Let’s do a recap of what we’ve covered in our series of 13 guidelines to shooting video interviews: 1) you have found out how to shoot better quality video interviews by learning why you want to make your interviewee comfortable and how to do that; 2) we shared why it is important to the quality of the interview to get acquainted with the person first before you start filming and what type of questions should be asked and how to prepare them; 3) you also now know where you want to place your interviewee and what you should have them wear, or not wear, to the interview; 4) I shared some tips for making shooting a side-by-side interview easier on you; and 5) why the interview also needs to sound good and what you can do to make that happen.
Today we’re going to tackle another technical subject and one that a lot of people struggle with: lighting. You need to think about the type of lighting you will encounter in your interview because the camera, even the top of the line camera, just doesn’t discern the nuances of light like our eyes do. Even if it does, you may want to change the way the your subject is lit to affect the look and mood of your interview.
If you are conducting the interview in your own studio, you’ll be more able to control it especially if you have invested in some basic lighting equipment. You don’t have to spend a lot to get a system that will be adequate for your needs.
However, if you are shooting somewhere else and/or on location, you’ll have more challenges. Here are some things to consider and tips for making your interviewee look his or her best in those situations.
Consider the Light Source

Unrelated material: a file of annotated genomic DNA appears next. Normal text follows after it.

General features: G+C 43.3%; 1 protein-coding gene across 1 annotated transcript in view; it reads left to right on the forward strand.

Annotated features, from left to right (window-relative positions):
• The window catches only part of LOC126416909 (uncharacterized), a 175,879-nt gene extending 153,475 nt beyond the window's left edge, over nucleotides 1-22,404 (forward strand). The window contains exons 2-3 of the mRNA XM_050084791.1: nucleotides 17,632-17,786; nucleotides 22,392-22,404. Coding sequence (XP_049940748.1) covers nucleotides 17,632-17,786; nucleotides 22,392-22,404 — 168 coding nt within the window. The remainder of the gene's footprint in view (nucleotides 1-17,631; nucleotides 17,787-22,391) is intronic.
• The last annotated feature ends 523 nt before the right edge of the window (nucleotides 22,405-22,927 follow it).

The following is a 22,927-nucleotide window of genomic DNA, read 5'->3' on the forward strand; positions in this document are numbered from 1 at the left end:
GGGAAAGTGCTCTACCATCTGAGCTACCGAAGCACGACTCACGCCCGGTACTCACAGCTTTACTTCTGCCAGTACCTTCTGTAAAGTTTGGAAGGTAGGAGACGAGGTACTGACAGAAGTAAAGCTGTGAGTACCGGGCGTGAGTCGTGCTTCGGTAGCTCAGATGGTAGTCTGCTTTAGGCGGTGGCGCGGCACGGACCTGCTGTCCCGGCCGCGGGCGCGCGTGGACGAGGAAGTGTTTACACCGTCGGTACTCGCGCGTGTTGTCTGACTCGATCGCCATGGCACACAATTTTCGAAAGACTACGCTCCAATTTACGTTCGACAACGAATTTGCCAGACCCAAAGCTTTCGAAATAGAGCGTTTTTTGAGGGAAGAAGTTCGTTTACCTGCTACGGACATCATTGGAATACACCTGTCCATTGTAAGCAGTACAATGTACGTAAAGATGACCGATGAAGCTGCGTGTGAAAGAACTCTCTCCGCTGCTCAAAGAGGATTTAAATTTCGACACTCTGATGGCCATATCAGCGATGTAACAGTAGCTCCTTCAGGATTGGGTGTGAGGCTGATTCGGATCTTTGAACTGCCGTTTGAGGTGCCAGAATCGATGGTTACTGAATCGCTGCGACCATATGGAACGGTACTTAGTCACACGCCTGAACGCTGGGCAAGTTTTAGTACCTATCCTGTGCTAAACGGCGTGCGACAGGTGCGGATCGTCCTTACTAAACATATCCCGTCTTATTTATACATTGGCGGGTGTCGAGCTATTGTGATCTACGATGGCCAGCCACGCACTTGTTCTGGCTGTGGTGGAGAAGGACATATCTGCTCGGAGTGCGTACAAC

Some meeting rooms already have adequate lighting levels but it is from mixed light sources. If possible, bring your own lighting to either supplement or replace existing light. Again, a simple portable lighting system doesn’t have to break the bank.
Don’t forget to white balance your camera to the key light source.
If you are using window light and the interview is lengthy or the weather outside is changing, i.e., partly cloudy, the angle and intensity of the light will change. It may get too harsh or disappear altogether. If the sun goes behind a cloud, the lighting won’t be consistent within the scene. If you are cutting the interview up and skipping or rearranging segments this will be particularly apparent. Anticipate such problems and be prepared.
Large picture windows with bright backgrounds are tempting to use but can be very difficult to work with. If you don’t add fill light your subject will be a silhouette against the bright background. If you expose for your subject the background will be overexposed or as we say in photography, “burned out.”
The only way to save a shot like this is to add a lot of fill light on your subject, but beware of reflections in the glass.
A better idea would be to reverse the setup, putting the camera operator’s back to the window and let the light fall on the face of the subject like I show you in this image.
Caption: Example of how changing your camera position improves lighting on your subject
Balancing Light Sources
Trying to balance indoor lighting with daylight is challenging. In these situations you have to match the color temperature (white balance) of your artificial light source to daylight. The new daylight balanced fluorescent lights help a lot in these situations.
If you are using tungsten lights then you’ll want to place a blue gel, known as CTB (color temperature blue), in front of the light source to bring its color temperature close to that of the daylight. You can buy these gels in different sizes and grades of blue, depending on the amount of correction you need to do. It’s a good idea to keep some of these gels with your lighting gear if you’re using tungsten lights. You can buy them from many sources online by searching on “CTB color correction gel.”